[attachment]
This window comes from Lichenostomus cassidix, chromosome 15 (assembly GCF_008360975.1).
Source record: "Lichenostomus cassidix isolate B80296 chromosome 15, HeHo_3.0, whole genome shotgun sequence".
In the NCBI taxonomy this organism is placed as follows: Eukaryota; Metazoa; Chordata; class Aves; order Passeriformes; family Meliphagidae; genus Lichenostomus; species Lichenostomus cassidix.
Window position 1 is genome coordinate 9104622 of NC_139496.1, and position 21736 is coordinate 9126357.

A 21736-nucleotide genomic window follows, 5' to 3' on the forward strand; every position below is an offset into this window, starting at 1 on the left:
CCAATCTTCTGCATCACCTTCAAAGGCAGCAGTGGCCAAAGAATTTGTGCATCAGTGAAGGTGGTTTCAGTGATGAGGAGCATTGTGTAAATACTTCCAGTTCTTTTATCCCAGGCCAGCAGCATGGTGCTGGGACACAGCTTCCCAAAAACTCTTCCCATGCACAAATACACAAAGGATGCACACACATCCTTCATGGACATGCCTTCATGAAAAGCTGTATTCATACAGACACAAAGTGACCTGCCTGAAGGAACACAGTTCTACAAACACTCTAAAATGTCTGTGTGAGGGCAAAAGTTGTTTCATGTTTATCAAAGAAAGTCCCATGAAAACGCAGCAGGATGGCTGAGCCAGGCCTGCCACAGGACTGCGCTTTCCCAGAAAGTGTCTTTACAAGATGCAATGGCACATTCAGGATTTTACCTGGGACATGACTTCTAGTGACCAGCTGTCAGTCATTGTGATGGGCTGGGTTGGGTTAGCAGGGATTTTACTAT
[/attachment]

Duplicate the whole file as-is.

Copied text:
This window comes from Lichenostomus cassidix, chromosome 15 (assembly GCF_008360975.1).
Source record: "Lichenostomus cassidix isolate B80296 chromosome 15, HeHo_3.0, whole genome shotgun sequence".
In the NCBI taxonomy this organism is placed as follows: Eukaryota; Metazoa; Chordata; class Aves; order Passeriformes; family Meliphagidae; genus Lichenostomus; species Lichenostomus cassidix.
Window position 1 is genome coordinate 9104622 of NC_139496.1, and position 21736 is coordinate 9126357.

A 21736-nucleotide genomic window follows, 5' to 3' on the forward strand; every position below is an offset into this window, starting at 1 on the left:
CCAATCTTCTGCATCACCTTCAAAGGCAGCAGTGGCCAAAGAATTTGTGCATCAGTGAAGGTGGTTTCAGTGATGAGGAGCATTGTGTAAATACTTCCAGTTCTTTTATCCCAGGCCAGCAGCATGGTGCTGGGACACAGCTTCCCAAAAACTCTTCCCATGCACAAATACACAAAGGATGCACACACATCCTTCATGGACATGCCTTCATGAAAAGCTGTATTCATACAGACACAAAGTGACCTGCCTGAAGGAACACAGTTCTACAAACACTCTAAAATGTCTGTGTGAGGGCAAAAGTTGTTTCATGTTTATCAAAGAAAGTCCCATGAAAACGCAGCAGGATGGCTGAGCCAGGCCTGCCACAGGACTGCGCTTTCCCAGAAAGTGTCTTTACAAGATGCAATGGCACATTCAGGATTTTACCTGGGACATGACTTCTAGTGACCAGCTGTCAGTCATTGTGATGGGCTGGGTTGGGTTAGCAGGGATTTTACTAT